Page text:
Businesses often need to hire independent contractors (ICs) to perform work that their regular employees don't have the time or skills for. In this article, we'll review the tax forms and other documents companies must prepare for ICs. We'll also highlight two best practices for the use of written contracts and tracking of invoices.
If it’s your first-time hiring contractors, be aware that the Internal Revenue Service is aggressive in pursuing abuses of the tax system. So, you must take pains to determine whether an individual is a legitimate contractor or an employee. The difference is crucial, because misclassification and failure to file the right 1099 form for contractors could result in significant fines and penalties.
The IRS looks at three categories when it assesses the degree of control and independence of workers.
If you determine that the worker is not an employee, you need to use some basic independent contractor forms.
The IRS requires contractors to fill out a Form W-9, a request for a Taxpayer Identification Number and Certification, which you should keep on file for at least four years after the hiring. This form is used to request the correct name and Taxpayer Identification Number, or TIN, of the worker or their entity. A TIN may be either a Social Security Number (SSN), or an Employer Identification Number (EIN). Make sure the contractor checks the box exempting him from tax withholding. As a separate business entity, the IC should file his or her own self-employment taxes. TriNet preps and stores this document for companies that hire and pay contractors through our platform.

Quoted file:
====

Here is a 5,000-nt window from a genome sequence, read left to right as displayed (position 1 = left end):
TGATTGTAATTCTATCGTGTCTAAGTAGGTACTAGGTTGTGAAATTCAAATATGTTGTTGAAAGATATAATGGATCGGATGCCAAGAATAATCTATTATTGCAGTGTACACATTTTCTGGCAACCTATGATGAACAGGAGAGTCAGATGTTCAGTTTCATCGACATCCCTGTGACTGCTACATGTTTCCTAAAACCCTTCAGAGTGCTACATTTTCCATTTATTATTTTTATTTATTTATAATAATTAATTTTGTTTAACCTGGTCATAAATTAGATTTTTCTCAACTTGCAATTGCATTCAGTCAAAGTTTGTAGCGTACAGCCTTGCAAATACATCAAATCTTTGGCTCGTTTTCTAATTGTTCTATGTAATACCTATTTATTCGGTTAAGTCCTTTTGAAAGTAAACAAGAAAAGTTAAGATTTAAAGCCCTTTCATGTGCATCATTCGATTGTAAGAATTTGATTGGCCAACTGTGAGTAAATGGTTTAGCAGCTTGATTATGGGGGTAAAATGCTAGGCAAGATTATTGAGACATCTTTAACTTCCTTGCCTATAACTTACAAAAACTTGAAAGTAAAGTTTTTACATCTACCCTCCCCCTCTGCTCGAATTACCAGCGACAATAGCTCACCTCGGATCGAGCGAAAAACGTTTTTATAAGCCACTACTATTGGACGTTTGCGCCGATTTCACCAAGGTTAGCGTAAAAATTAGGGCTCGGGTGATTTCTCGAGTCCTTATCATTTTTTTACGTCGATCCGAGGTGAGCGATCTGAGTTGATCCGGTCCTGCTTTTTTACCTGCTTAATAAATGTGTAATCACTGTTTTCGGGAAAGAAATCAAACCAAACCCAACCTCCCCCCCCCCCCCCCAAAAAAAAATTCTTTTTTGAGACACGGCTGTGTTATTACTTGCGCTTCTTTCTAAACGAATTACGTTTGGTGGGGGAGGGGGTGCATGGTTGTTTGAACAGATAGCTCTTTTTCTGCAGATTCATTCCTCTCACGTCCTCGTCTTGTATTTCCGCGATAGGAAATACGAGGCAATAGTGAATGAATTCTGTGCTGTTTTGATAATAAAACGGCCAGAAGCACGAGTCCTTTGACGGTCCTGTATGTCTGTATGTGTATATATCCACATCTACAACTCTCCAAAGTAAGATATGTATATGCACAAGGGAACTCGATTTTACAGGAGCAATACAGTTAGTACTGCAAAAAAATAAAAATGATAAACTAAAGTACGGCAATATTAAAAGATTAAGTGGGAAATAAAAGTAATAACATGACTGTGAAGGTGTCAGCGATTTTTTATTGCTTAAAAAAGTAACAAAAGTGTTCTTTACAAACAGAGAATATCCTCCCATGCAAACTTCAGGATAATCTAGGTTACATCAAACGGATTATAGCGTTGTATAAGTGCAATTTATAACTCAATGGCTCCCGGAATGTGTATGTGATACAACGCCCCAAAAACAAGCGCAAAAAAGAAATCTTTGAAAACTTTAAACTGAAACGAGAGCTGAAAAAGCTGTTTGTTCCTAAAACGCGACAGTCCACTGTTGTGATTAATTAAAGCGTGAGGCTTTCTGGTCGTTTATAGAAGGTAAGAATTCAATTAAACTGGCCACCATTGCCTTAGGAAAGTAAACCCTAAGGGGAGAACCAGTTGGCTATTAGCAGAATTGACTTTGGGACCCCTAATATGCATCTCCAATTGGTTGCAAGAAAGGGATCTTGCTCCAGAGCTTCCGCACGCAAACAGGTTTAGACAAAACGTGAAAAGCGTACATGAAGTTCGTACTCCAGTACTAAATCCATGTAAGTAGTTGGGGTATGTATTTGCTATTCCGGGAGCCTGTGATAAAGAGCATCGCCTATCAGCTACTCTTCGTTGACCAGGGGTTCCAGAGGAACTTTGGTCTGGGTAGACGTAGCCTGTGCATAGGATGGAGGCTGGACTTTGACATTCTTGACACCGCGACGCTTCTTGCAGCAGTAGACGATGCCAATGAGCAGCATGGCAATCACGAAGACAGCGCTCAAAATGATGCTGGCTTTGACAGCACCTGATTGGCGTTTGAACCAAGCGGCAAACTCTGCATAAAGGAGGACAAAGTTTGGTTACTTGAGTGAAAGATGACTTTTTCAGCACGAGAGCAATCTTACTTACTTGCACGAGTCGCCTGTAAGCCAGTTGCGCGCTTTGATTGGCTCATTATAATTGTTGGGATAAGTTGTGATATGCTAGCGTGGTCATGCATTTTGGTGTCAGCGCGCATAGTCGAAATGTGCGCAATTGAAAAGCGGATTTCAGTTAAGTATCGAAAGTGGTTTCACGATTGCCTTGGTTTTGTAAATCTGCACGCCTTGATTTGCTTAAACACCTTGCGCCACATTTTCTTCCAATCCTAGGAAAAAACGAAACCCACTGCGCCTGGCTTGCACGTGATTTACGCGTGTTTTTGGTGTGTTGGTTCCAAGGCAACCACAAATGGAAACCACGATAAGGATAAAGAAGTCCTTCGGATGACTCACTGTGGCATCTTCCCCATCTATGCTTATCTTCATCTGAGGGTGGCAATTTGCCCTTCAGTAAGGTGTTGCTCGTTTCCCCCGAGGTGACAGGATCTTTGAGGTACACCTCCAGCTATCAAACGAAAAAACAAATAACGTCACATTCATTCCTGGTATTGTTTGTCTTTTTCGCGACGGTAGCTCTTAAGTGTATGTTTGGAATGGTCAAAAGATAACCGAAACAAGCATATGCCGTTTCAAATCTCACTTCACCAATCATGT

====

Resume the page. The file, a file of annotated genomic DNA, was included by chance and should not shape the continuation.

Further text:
With limited exceptions, if you pay an IC $600 or more for services provided during the year, you must fill out and file a Form 1099-NEC, Nonemployee Compensation. Before the 2020 tax year, this type of payment was reported as part of the Form 1099-MISC. You use this independent contractor form to report payments made during the tax year. You must provide each IC with a copy of their 1099-NEC by January 31 of the year in which you made the payment.
A contract, ideally prepared by an attorney, should outline the project, its expected results, the project fee and dates for deliverables. The contract should also specify:
Red flags arise when one company client repeatedly hires the same IC. It might look like the contractor actually is an employee. Do help avoid this appearance and stay tax compliant, create a fresh contract for each new project.
Only make payments against submitted invoices. Do not accept expense reports as part of your contractor paperwork. Equipment, mileage and similar items form part of the IC’s business expenses, not yours. Keep all invoices on file, and make sure they coordinate with Form 1099-NEC.
If you are not sure whether the individual is an employee or an independent contractor, the IRS, U.S. Department of Labor, your State Compensation Board, your State Workers’ Compensation Insurance Agency, and your State Department of Labor provide guidelines on how to make the call. If, after reviewing the information, you are still not sure whether a worker is an employee or an IC, file Form SS-8 with the IRS. The IRS will review the evidence and officially determine the worker’s status. This is especially useful for businesses that repeatedly buy the same type of services.